Distraction Osteogenesis

This is a procedure used to “grow” bone when areas are deficient.  Its application in oral and maxillofacial surgery is described below.

Neonatal mandibular distraction

Occasionally an infant is born with a lower jaw (mandible) so small that it makes breathing difficult.  The physician team taking care of the baby will need to make the determination that the small lower jaw is the primary factor causing the breathing difficulties—this is accomplished with various diagnostic criteria.  Once this is determined, the child may be a candidate for neonatal mandibular distraction.  In this surgery, the lower jaw is cut on both sides near the back and a device is placed on the lower jaw which is turned several times per day.  Turning this device will help to “grow” the lower jaw forward, bringing the tongue with it, and thus opening the airway in this region.  Initially following surgery, most children will remain with their breathing tube for several days while the airway is “opened” before removing the tube.  The tube is removed once criteria are met that make the overall airway team feel comfortable that the child’s airway has sufficiently improved.  The devices continue to be turned for several days until the lower jaw is sufficiently increased in size.  At this point, the devices remain in place to allow the bone to harden (calcify) and after 2-3 months the devices are removed.  Distraction can be performed with internal (under the skin) distractors, or external (outside of the skin) distractors.  Dr. Jones most often uses the internal distractors in cases of neonatal distraction.  Dr. Jones will review the risks, benefits, and alternatives available in each specific case.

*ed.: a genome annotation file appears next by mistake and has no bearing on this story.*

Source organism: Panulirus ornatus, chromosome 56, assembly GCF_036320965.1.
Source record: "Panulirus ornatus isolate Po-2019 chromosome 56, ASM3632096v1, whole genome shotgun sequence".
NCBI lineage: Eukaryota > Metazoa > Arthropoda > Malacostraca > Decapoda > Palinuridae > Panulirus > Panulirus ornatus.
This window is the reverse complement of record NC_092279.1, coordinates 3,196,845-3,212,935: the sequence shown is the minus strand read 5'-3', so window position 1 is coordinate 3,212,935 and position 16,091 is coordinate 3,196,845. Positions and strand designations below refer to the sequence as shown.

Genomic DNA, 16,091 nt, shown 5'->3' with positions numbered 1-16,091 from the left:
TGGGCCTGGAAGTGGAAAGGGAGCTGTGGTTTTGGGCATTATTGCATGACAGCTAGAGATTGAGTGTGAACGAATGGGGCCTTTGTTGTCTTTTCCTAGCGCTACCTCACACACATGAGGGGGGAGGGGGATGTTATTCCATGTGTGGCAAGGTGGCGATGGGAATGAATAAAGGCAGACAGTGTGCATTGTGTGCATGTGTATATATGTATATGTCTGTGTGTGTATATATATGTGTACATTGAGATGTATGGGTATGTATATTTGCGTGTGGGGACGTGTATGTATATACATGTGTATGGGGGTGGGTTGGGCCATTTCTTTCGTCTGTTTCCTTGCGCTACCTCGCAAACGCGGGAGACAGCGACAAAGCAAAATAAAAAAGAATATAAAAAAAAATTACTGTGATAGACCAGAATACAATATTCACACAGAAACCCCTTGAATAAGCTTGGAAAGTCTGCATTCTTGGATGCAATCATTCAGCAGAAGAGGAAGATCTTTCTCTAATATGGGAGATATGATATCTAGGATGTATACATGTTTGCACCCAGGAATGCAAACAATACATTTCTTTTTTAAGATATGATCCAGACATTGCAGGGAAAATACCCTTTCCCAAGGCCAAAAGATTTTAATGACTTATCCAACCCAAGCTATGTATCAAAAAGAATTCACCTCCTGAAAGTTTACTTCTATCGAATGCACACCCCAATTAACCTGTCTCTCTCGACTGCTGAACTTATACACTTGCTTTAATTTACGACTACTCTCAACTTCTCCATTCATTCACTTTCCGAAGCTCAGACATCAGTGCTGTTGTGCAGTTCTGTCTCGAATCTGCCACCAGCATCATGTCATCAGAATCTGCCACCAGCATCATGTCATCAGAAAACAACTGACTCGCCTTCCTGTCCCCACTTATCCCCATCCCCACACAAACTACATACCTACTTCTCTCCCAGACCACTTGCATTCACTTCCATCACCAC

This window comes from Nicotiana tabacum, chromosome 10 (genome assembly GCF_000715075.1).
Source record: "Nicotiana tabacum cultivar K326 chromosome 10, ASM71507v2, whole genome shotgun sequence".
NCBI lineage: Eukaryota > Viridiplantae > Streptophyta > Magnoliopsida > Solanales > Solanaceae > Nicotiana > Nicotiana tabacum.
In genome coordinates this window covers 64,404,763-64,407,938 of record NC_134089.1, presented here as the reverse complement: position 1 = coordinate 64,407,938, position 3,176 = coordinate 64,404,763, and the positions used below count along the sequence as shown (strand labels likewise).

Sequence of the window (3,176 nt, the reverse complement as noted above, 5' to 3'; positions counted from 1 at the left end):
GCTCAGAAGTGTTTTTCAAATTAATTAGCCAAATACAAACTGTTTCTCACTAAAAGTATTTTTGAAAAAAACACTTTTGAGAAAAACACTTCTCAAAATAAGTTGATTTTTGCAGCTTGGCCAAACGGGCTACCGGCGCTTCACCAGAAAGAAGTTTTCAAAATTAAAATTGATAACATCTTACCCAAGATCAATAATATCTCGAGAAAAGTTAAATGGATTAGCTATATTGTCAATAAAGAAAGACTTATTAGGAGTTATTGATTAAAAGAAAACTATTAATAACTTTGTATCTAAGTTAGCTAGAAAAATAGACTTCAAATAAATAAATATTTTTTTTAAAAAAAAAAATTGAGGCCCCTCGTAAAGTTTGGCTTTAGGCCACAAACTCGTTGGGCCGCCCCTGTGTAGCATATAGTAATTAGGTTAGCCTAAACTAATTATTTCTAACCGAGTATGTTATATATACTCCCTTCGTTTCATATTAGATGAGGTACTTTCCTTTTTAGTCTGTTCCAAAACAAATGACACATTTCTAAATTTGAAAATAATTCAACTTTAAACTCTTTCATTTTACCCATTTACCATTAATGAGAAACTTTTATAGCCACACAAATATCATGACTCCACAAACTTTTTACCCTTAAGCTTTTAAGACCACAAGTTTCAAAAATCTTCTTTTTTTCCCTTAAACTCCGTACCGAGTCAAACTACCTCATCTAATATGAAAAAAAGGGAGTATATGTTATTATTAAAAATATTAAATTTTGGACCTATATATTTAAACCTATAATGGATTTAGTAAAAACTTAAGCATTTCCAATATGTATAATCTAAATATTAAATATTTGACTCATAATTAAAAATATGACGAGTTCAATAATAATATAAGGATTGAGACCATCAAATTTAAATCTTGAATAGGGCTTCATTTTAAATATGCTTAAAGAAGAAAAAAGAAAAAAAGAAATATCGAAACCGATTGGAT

Adolescent distraction osteogenesis

Occasionally the teeth in the upper and lower jaw are so far apart that traditional jaw surgery will not give a stable long term result.  In cases such as these, distraction osteogenesis (or growing bone) may help provide a more reliable result.  This can be performed on the upper or lower jaw.  Again, two types of distractors can be used—internal (under the skin or inside the mouth) or external (outside the mouth/over the skin).  Each scenario will lend itself to different methods of distraction.  Dr. Jones will visit with you in consultation regarding your specific risk, benefit and alternatives. 
Each case of distraction goes through three phases:

1. Latent (after the surgery to place the devices, they are not used for several days to allow the overlying wounds to heal)

2. Activation (This is the period in which the device is turned to move it—it lasts until the managing physician/surgeon determines the goal movement has 
been met/accomplished)

3. Consolidation (This period is when the devices are left in place to make sure that the bone has hardened (calcified) prior to removing the device. This helps with long-term stability following the movement/procedure.